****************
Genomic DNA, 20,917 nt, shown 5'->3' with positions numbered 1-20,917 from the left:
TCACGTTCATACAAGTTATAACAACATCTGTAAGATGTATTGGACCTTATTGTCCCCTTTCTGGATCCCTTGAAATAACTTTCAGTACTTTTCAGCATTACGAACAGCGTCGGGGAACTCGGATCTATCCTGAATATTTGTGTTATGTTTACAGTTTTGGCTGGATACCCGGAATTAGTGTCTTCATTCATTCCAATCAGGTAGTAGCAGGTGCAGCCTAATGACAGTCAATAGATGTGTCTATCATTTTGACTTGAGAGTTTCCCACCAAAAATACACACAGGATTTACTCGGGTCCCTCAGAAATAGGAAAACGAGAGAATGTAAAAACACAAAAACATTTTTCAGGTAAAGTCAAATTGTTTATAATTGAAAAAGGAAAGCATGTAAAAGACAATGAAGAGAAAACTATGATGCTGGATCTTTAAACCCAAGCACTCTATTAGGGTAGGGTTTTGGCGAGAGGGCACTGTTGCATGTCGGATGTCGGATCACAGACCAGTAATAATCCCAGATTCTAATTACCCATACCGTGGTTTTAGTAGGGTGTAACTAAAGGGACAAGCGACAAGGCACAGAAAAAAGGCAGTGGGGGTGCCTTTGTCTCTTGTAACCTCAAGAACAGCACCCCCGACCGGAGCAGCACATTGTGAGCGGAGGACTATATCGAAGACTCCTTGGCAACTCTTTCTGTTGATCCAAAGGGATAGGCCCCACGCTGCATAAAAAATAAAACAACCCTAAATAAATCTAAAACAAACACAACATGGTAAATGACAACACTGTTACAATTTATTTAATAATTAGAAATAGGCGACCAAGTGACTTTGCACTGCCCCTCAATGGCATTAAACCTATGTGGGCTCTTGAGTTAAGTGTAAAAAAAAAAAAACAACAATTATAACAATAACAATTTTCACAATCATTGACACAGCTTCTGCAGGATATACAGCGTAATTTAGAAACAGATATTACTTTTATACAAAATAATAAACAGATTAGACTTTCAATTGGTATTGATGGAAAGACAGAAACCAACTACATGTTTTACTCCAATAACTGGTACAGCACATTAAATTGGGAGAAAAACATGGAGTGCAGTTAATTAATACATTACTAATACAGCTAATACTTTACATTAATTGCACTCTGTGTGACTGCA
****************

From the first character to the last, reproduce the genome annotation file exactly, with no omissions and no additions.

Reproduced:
Genomic DNA, 20,917 nt, shown 5'->3' with positions numbered 1-20,917 from the left:
TCACGTTCATACAAGTTATAACAACATCTGTAAGATGTATTGGACCTTATTGTCCCCTTTCTGGATCCCTTGAAATAACTTTCAGTACTTTTCAGCATTACGAACAGCGTCGGGGAACTCGGATCTATCCTGAATATTTGTGTTATGTTTACAGTTTTGGCTGGATACCCGGAATTAGTGTCTTCATTCATTCCAATCAGGTAGTAGCAGGTGCAGCCTAATGACAGTCAATAGATGTGTCTATCATTTTGACTTGAGAGTTTCCCACCAAAAATACACACAGGATTTACTCGGGTCCCTCAGAAATAGGAAAACGAGAGAATGTAAAAACACAAAAACATTTTTCAGGTAAAGTCAAATTGTTTATAATTGAAAAAGGAAAGCATGTAAAAGACAATGAAGAGAAAACTATGATGCTGGATCTTTAAACCCAAGCACTCTATTAGGGTAGGGTTTTGGCGAGAGGGCACTGTTGCATGTCGGATGTCGGATCACAGACCAGTAATAATCCCAGATTCTAATTACCCATACCGTGGTTTTAGTAGGGTGTAACTAAAGGGACAAGCGACAAGGCACAGAAAAAAGGCAGTGGGGGTGCCTTTGTCTCTTGTAACCTCAAGAACAGCACCCCCGACCGGAGCAGCACATTGTGAGCGGAGGACTATATCGAAGACTCCTTGGCAACTCTTTCTGTTGATCCAAAGGGATAGGCCCCACGCTGCATAAAAAATAAAACAACCCTAAATAAATCTAAAACAAACACAACATGGTAAATGACAACACTGTTACAATTTATTTAATAATTAGAAATAGGCGACCAAGTGACTTTGCACTGCCCCTCAATGGCATTAAACCTATGTGGGCTCTTGAGTTAAGTGTAAAAAAAAAAAAACAACAATTATAACAATAACAATTTTCACAATCATTGACACAGCTTCTGCAGGATATACAGCGTAATTTAGAAACAGATATTACTTTTATACAAAATAATAAACAGATTAGACTTTCAATTGGTATTGATGGAAAGACAGAAACCAACTACATGTTTTACTCCAATAACTGGTACAGCACATTAAATTGGGAGAAAAACATGGAGTGCAGTTAATTAATACATTACTAATACAGCTAATACTTTACATTAATTGCACTCTGTGTGACTGCA